Four years of confrontation
The multi-day and obscure bustle around the presidency of the United States seems to have supplanted the covid news the agenda. The lack of congratulations from President Putin added to the severity of the situation. Even the sworn enemy of the United States, Venezuelan leader Nicolas Maduro, officially acknowledged the unofficial election results:
I congratulate President-elect Joe Biden and Vice President Kamala Harris on their victory.
And congratulations never came from Moscow. This appears to be a fair reaction to the belligerent attitude, bordering on hatred, displayed by the aging American Democratic candidate. One of the signature phrases, repeated many times in Biden's campaign speeches, was the impending "hellish sanctions" against Russia and its assets. How can the President of the United States scare Moscow in five minutes?
Let's imagine a hypothetical situation that Biden will nevertheless keep his promises and direct most of his efforts against the Russian Federation. Incidentally, this is not the most likely scenario for the development of the situation - the pre-election rhetoric does not always coincide with the actual presidential work. But Russia has long been not held in high esteem by the "hawks" from the Democratic Party, and they can take certain steps towards escalation. Common sense dictates that there is nowhere to expand too much: the United States has imposed 46 sanctions of various kinds against Moscow over the entire period. But in a war, albeit a cold one, all means are good. First of all, personal sanctions are assumed related to the "poisoning" of Alexei Navalny. But Moscow has long been accustomed to such things, and they are perceived purely symbolically. The likelihood of the appointment of strict sectoral sanctions because of Navalny is low - it was a long time ago, and they have already begun to forget about it even in Europe, not to mention the Americans.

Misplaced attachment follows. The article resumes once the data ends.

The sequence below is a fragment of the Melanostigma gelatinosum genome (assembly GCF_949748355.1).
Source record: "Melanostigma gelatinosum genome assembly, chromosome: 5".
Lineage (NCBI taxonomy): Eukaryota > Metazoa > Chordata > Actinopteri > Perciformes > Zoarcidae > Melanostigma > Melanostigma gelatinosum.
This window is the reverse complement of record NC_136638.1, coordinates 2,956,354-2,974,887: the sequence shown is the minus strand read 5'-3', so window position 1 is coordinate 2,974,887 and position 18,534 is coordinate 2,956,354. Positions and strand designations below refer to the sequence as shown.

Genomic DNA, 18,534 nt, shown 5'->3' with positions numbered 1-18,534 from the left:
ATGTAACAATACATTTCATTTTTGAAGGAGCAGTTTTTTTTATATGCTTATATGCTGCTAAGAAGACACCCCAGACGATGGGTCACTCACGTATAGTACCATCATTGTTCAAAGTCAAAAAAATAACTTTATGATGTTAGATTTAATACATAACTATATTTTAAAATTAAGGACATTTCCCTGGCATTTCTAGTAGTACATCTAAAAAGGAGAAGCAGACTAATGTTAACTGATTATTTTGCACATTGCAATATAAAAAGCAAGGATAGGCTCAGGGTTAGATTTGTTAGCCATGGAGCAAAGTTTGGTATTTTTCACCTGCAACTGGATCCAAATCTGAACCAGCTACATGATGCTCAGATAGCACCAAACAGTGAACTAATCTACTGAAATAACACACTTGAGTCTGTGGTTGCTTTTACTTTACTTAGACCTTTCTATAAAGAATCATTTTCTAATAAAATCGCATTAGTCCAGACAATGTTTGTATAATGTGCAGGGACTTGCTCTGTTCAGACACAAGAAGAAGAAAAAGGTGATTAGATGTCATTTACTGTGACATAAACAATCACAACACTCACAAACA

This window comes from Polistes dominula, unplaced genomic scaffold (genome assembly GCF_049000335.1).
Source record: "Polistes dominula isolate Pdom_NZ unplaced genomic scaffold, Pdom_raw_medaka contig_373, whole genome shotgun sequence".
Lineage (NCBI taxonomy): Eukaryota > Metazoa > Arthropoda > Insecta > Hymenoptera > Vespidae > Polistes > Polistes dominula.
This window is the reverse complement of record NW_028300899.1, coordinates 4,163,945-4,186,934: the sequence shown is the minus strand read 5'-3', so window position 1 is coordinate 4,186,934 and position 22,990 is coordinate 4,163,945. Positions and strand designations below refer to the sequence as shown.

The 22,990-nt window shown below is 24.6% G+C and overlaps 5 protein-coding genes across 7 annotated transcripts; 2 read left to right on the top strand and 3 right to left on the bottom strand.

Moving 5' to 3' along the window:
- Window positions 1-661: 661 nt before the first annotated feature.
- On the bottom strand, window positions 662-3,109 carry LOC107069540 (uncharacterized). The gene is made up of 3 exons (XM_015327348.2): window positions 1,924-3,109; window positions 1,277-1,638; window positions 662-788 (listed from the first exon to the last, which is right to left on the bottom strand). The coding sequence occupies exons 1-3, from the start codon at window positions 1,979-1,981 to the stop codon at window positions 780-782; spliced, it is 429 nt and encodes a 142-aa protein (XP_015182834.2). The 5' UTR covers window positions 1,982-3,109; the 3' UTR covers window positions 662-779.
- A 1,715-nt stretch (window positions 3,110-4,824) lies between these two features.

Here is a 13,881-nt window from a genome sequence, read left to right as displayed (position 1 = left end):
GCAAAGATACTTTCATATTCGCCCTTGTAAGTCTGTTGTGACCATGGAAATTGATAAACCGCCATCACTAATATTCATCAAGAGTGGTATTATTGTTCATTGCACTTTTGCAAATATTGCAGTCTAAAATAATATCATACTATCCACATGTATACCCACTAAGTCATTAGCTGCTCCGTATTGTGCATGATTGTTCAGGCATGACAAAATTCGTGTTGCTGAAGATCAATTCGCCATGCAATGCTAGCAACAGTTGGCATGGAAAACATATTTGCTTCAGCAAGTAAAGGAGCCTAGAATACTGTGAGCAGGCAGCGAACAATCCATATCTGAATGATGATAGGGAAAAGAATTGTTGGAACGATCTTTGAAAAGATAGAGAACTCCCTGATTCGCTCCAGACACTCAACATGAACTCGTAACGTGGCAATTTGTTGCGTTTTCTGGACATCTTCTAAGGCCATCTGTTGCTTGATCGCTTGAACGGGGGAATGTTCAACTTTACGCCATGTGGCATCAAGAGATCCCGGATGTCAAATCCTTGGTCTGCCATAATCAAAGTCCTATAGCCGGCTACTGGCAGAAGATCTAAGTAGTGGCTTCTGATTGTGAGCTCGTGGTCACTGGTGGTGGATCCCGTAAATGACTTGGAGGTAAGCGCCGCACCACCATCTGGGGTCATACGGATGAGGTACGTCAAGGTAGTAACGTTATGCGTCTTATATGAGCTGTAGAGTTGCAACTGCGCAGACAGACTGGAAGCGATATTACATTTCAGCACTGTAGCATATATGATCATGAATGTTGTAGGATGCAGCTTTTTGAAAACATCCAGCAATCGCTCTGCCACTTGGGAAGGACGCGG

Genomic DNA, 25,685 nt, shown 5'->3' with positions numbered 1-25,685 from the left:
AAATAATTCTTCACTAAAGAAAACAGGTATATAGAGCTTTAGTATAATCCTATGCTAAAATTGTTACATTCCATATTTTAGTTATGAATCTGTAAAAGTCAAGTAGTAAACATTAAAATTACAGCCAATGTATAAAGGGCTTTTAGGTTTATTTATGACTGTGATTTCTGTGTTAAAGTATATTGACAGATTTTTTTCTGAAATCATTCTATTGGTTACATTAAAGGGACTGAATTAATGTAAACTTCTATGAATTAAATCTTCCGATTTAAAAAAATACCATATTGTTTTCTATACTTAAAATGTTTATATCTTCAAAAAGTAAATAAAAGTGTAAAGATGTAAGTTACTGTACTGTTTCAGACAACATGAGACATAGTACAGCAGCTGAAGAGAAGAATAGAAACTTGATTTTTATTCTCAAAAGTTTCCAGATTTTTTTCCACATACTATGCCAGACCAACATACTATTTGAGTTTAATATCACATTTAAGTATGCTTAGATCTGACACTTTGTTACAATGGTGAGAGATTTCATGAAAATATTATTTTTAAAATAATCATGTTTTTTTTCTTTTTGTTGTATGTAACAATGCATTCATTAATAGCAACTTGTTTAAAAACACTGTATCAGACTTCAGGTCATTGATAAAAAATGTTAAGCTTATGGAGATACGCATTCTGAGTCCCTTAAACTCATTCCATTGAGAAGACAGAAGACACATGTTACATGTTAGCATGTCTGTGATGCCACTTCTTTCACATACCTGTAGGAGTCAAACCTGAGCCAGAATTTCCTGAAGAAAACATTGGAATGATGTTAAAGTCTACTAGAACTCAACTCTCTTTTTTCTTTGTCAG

The United States, as the largest economy in the world, can afford to influence other countries with the dollar, and Russia is no exception. And at Biden's headquarters, such steps have been considered quite seriously and for quite some time. Michael Carpenter, Biden's adviser known as an outright sanctions hawk, said in 2019 regarding Russia: